European Union regulators would like us to drive electric vehicles to reduce emissions, but is all of Europe ready for the transition?
After three weeks of living with a battery-powered car in northwest Italy, I still do not have a definitive answer to that question. Let me explain why.
- Product: I drove a Hyundai Kona Electric compact SUV in Excellence trim, which comes with a 64 kWh battery pack that is homologated for 449 km of range under the WLTP cycle. The real-world range of about 350 km allows for urban daily use and reasonable weekend trips. Even on battery-saving "eco" mode, the Kona's 204 hp let me outrace many internal combustion vehicles from a stoplight.
- Home charging: With a standard Italian outlet of 3 kWh, a full charge should take a little more than 21 hours. But in reality, the available power varied from 2.1 to 2.7 kWh. "Range anxiety" prevented me from running down the battery all the way, but my charging times included 23 hours to go from 26 percent to 100 percent, and 2.3 hours to go from 96 percent to 100 percent. Reasonable? Well, until my washing machine kicked in. When it heated the water, it increased electricity consumption, and combined with charging the car, overloaded my household circuit. I had to go outside to my garden, detach the charging cable, then switch the power back on. On a cold, rainy winter day, you might dream of having a diesel.
- Public charging: This was something of a nightmare. The closest public charging stations were about 5 km from my house. There were none on the three public highways that depart from Turin. But on the plus side, I found a 7.2 kWh charger at a shopping mall that pumped in about 14 kW of electricity -- or 22 percent of a complete charge in about two hours -- for just 2 euros. However, I took on about 38 kW at an Enel X (one of Italy's largest charging systems) in around two hours, at a cost of 16.43 euros. On top of this, several charging stations were blocked by non-electric cars. Maybe in a few years it will be as easy to find a public station in Italy as it is in Norway, but right now it's a part-time job.
- Real-world range: Not a simple answer. In city driving, at 9 km per kW used, you could potentially achieve a stunning 576 km by recovering a significant amount of energy through diligent "one pedal" driving, slowing down through regenerative braking. On the highway, at 5 km per kW, range should be around 320 km. And the expected range is calculated by use patterns. Thus, with a full charge, I was usually shown a range of 400 km, which peaked at 411 km the day I returned the car. But even this was around 10 percent less than the 449 homologated range.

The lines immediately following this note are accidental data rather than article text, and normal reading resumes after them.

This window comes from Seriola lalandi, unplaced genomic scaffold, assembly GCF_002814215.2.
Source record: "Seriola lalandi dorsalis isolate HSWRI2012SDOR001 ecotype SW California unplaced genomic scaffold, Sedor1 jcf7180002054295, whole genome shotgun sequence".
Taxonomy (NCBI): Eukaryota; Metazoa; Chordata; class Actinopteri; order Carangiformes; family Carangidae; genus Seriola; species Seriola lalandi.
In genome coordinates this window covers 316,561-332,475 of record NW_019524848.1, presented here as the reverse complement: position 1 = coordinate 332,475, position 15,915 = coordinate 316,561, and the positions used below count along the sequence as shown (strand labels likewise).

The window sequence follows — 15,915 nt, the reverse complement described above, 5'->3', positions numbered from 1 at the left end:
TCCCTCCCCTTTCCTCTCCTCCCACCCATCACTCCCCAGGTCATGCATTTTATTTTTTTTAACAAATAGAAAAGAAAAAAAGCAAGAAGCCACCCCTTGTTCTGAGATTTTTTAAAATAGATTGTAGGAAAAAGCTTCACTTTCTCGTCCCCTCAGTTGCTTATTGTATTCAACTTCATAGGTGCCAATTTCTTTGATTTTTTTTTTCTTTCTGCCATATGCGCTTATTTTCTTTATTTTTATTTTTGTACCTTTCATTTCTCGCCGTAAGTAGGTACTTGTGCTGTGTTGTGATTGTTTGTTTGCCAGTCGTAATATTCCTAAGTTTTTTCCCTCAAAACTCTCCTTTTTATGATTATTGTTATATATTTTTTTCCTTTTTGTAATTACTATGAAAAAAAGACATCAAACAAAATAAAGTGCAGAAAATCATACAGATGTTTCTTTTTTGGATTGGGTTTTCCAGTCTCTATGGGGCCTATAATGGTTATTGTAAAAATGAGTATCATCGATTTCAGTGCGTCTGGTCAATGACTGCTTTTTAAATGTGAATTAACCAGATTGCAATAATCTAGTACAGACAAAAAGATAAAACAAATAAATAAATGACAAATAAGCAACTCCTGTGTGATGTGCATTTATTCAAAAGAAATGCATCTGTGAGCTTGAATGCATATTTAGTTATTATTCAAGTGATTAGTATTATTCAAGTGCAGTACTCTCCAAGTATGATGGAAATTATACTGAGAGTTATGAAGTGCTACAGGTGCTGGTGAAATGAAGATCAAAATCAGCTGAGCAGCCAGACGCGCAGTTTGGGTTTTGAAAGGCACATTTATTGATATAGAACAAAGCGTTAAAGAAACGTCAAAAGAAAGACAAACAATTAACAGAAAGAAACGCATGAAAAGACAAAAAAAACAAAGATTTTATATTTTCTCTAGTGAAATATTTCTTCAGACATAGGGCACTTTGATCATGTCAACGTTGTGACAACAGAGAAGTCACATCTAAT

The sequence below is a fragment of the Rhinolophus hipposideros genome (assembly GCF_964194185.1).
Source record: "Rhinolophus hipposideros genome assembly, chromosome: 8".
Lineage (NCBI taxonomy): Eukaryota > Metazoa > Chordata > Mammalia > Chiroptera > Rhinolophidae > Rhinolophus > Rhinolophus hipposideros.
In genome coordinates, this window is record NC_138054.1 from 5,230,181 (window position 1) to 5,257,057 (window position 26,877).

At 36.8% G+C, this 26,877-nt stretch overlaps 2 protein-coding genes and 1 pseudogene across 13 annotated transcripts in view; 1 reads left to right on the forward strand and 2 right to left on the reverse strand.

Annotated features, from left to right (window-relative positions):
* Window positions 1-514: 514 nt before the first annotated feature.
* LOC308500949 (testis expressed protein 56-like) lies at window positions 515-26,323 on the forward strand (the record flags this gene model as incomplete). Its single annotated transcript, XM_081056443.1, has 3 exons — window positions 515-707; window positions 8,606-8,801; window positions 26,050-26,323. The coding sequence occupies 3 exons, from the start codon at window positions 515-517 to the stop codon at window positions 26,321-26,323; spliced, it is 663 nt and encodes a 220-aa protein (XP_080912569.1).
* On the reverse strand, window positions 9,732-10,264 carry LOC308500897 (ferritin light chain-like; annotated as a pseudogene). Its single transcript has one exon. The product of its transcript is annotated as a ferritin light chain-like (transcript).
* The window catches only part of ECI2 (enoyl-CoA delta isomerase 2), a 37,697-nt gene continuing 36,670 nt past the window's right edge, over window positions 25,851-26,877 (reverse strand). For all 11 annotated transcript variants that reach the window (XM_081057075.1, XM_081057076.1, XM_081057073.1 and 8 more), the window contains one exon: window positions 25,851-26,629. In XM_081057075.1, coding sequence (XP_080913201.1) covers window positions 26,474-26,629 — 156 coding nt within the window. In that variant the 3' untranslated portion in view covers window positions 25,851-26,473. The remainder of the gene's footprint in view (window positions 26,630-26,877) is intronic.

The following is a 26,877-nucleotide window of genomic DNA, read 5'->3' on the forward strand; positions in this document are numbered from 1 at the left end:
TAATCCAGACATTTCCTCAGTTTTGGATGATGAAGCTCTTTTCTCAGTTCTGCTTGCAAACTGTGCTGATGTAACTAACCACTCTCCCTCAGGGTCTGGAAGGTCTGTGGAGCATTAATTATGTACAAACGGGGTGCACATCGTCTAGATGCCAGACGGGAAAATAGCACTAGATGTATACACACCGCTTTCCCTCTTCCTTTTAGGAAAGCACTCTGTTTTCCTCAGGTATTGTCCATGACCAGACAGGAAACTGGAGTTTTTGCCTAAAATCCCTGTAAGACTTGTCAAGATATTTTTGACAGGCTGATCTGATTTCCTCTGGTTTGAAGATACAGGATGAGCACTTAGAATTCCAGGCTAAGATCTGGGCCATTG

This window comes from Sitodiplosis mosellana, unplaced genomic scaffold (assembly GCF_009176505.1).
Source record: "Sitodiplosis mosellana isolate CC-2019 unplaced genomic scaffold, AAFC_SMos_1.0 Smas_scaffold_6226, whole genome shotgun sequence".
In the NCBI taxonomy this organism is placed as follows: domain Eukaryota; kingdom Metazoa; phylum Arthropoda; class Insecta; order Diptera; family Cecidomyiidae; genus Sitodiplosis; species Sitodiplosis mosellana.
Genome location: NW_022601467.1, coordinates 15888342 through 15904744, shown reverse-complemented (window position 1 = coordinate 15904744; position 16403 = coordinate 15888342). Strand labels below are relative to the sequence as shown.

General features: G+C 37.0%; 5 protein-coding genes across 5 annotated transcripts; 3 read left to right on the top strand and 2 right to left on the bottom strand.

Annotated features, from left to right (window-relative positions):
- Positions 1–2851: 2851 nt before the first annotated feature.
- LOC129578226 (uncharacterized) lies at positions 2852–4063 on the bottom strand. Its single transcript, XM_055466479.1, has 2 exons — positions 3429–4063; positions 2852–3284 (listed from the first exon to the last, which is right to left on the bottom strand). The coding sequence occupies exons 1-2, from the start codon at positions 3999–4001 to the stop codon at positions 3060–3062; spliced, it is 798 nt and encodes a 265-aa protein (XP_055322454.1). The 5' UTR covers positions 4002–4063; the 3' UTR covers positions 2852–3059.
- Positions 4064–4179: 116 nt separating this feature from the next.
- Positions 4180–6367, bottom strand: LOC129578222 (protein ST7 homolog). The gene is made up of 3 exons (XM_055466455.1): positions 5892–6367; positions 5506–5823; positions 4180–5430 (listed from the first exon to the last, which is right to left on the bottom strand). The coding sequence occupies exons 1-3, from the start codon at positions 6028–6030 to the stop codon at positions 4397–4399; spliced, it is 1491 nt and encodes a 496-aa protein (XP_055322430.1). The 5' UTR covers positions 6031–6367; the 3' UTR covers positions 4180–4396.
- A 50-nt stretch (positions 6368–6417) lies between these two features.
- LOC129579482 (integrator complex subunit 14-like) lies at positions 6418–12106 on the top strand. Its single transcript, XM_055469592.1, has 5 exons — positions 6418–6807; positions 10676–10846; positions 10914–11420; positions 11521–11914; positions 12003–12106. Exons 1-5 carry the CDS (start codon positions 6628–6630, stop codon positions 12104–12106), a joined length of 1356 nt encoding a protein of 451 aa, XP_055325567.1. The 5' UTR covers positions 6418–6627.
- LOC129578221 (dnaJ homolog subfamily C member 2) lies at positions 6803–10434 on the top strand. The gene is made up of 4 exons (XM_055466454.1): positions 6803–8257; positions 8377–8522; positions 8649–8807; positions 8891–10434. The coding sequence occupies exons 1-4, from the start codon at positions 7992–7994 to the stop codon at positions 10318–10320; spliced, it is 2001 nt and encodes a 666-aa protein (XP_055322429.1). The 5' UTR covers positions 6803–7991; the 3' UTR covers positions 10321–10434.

- Range anxiety: As I got to know the Kona and its actual energy consumption, the fear of getting stuck with a dead battery decreased -- but it never went away, particularly with a fragmented charging infrastructure. I could not convince my wife that having to drive on the highway at 100 kph with the cruise control on and radio and heat off to save energy is the way of the future. I'm told that air conditioning is even more energy hungry.
- Cost of ownership: Automakers say that the total cost of ownership (TCO) of an electric vehicle is the same or less than that of an internal combustion version. It's hard to come to that conclusion when electricity prices show huge differences. At home, I paid 22 cents per kW, while Enel X stations cost 45 to 50 cents per kW, and Ionity fast charging on highways is 79 cents per kW. In real terms, a full charge at home could cost just 14 euros but would take nearly a full day, while on the highway it might take just a few hours but cost more than 50 euros.
- Price: The top-spec Kona Electric Excellence has one of the largest batteries in the compact segment, permitting true all-round use, but at 50,350 euros in Italy, it remains a tough sell, even after deducting an EV bonus of 4,000 euros, which can increase to 6,000 euros when scrapping a high-polluting vehicle.